Townsend, Tennessee
December 11, 2009

Welcome to the Fishing Report.  When I began loading my truck with camping and hunting gear at 7:15 this morning the temperature was 18 degrees.  I thought to myself, “I wonder how many people would think I’m crazy if they knew what I’m preparing for?”  Tomorrow morning when we step outside to go hunting at 6:00 am it will probably be colder than it is now.  We’ll be in the mountains.  The ground is frozen solid and covered with frost.  The water temperature in Little River at the swinging bridge is 38 degrees.  Trout pretty much stop eating when it gets that cold.  Fishing will be slow today and tomorrow in the Smokies.

I came in early to get this report written before going hunting.  Townsend is very quiet.  I might have seen three or four cars this morning.  Crows are everywhere.  I noticed that yesterday too.  They look larger than normal.  I believe they fluff their feathers out when it is cold.

There is plenty of water in the streams and believe me, you do not want to fall in.  Terrible things could happen in a short period of time.  If you must go fishing don’t take any chances.  The high temperature today is supposed to rise to 39 degrees down here in the valley.  It will be much colder in the mountains.  The temperature will drop to 22 tonight in the valley, again it will be much colder up high.

I’m excited.  I guess I’m like any 58 year old kid going on a hunting or fishing trip, especially one who really enjoys the outdoor sports.  You’ve got to really like the outdoors to be in a wilderness area, enduring sub freezing conditions and hunting bear and boar.  That’s what I’ll be doing until Sunday night.  I know, most people will be sitting in their warm homes watching a ball game.  I don’t like ball games.  I haven’t watched one this year.     

One time Jack and I were fishing the Gibbon River in Yellostone in October.  We were trying to fish with the cold wind blowing snow sideways.  We walked right by some huge bison that were laying down.  The bison didn’t even blink.  They just layed there with their eyes closed.  They were covered with snow.  I told Jack I was getting cold and the fishing was slow.  He looked at the thermometer hanging on his vest.  It was 8 degrees.  We went back to camp and started a big campfire.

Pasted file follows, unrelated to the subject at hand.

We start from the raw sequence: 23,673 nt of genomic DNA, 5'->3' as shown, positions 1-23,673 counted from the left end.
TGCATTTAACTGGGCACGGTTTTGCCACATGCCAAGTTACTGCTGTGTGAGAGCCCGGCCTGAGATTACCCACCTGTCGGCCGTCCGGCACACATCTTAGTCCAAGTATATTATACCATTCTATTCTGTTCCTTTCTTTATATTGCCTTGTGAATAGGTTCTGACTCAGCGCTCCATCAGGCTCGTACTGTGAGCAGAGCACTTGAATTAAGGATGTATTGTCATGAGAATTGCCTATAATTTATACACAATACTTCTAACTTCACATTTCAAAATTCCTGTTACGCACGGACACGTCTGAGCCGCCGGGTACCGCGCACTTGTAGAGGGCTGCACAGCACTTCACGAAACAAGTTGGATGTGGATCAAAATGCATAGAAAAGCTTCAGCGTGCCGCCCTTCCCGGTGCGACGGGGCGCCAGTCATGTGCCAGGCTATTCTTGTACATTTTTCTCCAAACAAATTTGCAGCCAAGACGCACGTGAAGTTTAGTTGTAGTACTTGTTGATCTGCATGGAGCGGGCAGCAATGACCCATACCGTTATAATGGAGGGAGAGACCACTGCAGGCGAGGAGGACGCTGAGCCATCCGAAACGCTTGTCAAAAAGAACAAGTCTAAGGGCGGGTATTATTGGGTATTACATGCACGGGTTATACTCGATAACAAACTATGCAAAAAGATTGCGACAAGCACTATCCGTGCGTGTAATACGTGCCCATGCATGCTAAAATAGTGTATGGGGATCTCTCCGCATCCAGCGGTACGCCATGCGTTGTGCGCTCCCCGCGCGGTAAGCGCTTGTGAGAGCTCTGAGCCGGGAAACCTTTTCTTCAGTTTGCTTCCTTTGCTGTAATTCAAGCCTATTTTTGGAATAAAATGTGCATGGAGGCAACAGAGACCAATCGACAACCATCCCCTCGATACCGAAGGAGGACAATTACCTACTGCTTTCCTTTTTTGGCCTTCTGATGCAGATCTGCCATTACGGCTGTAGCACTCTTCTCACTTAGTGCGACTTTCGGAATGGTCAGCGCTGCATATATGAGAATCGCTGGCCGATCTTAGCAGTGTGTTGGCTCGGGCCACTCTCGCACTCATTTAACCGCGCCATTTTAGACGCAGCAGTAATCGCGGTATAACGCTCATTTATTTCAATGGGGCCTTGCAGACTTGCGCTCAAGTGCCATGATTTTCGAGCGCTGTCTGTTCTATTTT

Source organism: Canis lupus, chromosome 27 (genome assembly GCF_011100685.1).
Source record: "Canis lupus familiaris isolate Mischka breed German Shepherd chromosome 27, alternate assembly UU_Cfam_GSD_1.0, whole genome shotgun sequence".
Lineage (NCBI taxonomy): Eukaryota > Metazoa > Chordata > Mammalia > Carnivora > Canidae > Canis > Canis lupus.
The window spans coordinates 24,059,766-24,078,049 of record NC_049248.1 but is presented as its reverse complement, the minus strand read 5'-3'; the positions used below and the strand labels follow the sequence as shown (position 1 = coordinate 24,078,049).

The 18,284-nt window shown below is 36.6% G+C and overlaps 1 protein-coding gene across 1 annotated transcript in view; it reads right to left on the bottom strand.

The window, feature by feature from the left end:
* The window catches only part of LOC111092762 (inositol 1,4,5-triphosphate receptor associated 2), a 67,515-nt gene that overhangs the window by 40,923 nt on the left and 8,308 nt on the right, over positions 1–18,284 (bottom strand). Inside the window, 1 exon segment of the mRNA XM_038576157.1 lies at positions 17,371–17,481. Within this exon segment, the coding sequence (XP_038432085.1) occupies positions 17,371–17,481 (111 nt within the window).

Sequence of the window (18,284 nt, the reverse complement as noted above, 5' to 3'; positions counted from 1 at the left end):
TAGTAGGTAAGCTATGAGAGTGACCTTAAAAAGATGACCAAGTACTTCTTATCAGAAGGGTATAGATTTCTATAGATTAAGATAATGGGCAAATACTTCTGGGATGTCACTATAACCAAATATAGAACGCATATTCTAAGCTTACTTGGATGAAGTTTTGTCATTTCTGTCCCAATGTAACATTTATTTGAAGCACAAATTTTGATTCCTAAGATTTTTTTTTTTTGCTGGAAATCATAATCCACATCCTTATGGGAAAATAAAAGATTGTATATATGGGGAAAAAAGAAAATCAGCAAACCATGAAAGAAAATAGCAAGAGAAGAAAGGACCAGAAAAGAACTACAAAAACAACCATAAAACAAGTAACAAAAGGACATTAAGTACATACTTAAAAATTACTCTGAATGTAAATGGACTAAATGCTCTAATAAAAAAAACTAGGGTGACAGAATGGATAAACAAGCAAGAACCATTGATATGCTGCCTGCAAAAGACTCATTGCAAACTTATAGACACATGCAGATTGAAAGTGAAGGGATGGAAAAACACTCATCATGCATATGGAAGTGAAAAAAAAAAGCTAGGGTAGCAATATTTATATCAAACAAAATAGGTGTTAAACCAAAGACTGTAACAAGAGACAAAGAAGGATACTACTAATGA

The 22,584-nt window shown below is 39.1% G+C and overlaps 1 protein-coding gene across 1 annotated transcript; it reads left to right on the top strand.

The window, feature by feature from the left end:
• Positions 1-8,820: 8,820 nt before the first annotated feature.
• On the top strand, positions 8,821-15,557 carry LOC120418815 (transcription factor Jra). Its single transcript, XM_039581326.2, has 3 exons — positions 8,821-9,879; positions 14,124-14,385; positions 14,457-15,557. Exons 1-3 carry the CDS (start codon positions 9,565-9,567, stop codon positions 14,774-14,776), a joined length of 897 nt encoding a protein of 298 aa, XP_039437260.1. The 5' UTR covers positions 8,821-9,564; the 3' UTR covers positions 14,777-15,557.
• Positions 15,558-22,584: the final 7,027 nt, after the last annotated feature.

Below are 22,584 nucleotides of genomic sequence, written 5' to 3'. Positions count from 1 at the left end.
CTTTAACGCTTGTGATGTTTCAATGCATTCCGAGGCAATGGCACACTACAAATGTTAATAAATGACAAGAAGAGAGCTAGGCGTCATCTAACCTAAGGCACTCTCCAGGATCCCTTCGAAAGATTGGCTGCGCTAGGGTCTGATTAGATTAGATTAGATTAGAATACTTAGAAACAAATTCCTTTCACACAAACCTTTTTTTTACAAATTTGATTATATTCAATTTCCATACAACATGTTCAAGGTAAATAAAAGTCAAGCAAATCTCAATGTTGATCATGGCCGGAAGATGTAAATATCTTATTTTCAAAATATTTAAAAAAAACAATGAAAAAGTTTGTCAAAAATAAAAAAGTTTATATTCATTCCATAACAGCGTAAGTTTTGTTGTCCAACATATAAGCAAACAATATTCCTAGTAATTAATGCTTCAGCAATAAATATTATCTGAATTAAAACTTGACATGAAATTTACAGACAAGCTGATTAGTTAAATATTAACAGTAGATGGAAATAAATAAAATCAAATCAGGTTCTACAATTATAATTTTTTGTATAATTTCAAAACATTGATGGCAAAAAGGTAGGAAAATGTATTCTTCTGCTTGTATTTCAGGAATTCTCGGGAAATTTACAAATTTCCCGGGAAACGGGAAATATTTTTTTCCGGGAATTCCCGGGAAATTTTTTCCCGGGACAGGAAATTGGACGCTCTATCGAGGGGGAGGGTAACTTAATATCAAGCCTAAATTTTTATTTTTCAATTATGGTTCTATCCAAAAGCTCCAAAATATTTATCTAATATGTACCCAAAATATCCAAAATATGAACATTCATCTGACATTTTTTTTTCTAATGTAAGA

Brad, Frank and I were staying in a cabin in Manistee, Michigan.  We were there fishing for lake run brown trout.  When we arrived there was 24 inches of snow on the ground.  Our guide gave us the option to back out.  After all it was supposed to get down to 5 degrees that night.  We were there to fish.  And that we did, three days of floating that river in a dory and the temperature never got above 20 degrees the whole time we were there.  We didn’t catch one fish.  But we were on the water at daybreak and didn’t get back to the cabin until dark every evening.

I guess my friends and I are different from a lot of folks.  I know plenty of people like us.  But we are rare as a total percentage of the American population. I’ve been this way all my life.  I got up at 5:30 am this morning and I’ll do the same tomorrow and Sunday.  My friends and I will walk out of that cabin and it will be cold as heck.  But, every one of us will have a smile on our face.  We will be doing what we enjoy most.  I know many of you enjoy the same sports I do.  A lot of you will be doing the same thing this weekend.  We are probably considered a little crazy by a lot of people, don’t you think?  Who cares!

Have a great day and thank you for being here with us.

Byron Begley
December 11, 2009

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